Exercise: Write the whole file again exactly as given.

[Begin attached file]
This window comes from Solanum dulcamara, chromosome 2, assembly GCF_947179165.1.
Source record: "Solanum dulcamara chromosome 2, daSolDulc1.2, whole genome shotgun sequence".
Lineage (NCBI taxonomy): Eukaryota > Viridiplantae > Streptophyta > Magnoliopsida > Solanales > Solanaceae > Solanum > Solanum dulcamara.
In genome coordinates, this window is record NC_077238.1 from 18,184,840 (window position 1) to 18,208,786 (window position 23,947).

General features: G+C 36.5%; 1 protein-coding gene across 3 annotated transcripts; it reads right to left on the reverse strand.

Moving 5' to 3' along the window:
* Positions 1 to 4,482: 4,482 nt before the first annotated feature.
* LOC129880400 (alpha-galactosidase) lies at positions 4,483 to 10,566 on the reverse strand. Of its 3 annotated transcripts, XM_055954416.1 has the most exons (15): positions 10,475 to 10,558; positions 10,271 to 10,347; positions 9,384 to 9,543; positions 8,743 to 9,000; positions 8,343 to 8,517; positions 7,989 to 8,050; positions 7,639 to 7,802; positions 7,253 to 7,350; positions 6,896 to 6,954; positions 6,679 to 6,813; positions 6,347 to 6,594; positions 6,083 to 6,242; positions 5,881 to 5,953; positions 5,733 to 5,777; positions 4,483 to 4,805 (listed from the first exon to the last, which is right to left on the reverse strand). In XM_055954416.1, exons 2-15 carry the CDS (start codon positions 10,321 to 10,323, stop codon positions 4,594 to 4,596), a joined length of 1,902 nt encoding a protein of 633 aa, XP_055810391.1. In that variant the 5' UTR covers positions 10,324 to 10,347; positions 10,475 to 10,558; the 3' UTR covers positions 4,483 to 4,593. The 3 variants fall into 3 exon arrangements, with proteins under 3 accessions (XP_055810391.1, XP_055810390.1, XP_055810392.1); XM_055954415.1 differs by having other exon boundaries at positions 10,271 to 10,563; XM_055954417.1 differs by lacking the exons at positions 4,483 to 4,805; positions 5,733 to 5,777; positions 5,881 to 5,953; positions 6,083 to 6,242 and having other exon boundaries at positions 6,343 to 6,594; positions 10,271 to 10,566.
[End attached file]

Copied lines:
This window comes from Solanum dulcamara, chromosome 2, assembly GCF_947179165.1.
Source record: "Solanum dulcamara chromosome 2, daSolDulc1.2, whole genome shotgun sequence".
Lineage (NCBI taxonomy): Eukaryota > Viridiplantae > Streptophyta > Magnoliopsida > Solanales > Solanaceae > Solanum > Solanum dulcamara.
In genome coordinates, this window is record NC_077238.1 from 18,184,840 (window position 1) to 18,208,786 (window position 23,947).

General features: G+C 36.5%; 1 protein-coding gene across 3 annotated transcripts; it reads right to left on the reverse strand.

Moving 5' to 3' along the window:
* Positions 1 to 4,482: 4,482 nt before the first annotated feature.
* LOC129880400 (alpha-galactosidase) lies at positions 4,483 to 10,566 on the reverse strand. Of its 3 annotated transcripts, XM_055954416.1 has the most exons (15): positions 10,475 to 10,558; positions 10,271 to 10,347; positions 9,384 to 9,543; positions 8,743 to 9,000; positions 8,343 to 8,517; positions 7,989 to 8,050; positions 7,639 to 7,802; positions 7,253 to 7,350; positions 6,896 to 6,954; positions 6,679 to 6,813; positions 6,347 to 6,594; positions 6,083 to 6,242; positions 5,881 to 5,953; positions 5,733 to 5,777; positions 4,483 to 4,805 (listed from the first exon to the last, which is right to left on the reverse strand). In XM_055954416.1, exons 2-15 carry the CDS (start codon positions 10,321 to 10,323, stop codon positions 4,594 to 4,596), a joined length of 1,902 nt encoding a protein of 633 aa, XP_055810391.1. In that variant the 5' UTR covers positions 10,324 to 10,347; positions 10,475 to 10,558; the 3' UTR covers positions 4,483 to 4,593. The 3 variants fall into 3 exon arrangements, with proteins under 3 accessions (XP_055810391.1, XP_055810390.1, XP_055810392.1); XM_055954415.1 differs by having other exon boundaries at positions 10,271 to 10,563; XM_055954417.1 differs by lacking the exons at positions 4,483 to 4,805; positions 5,733 to 5,777; positions 5,881 to 5,953; positions 6,083 to 6,242 and having other exon boundaries at positions 6,343 to 6,594; positions 10,271 to 10,566.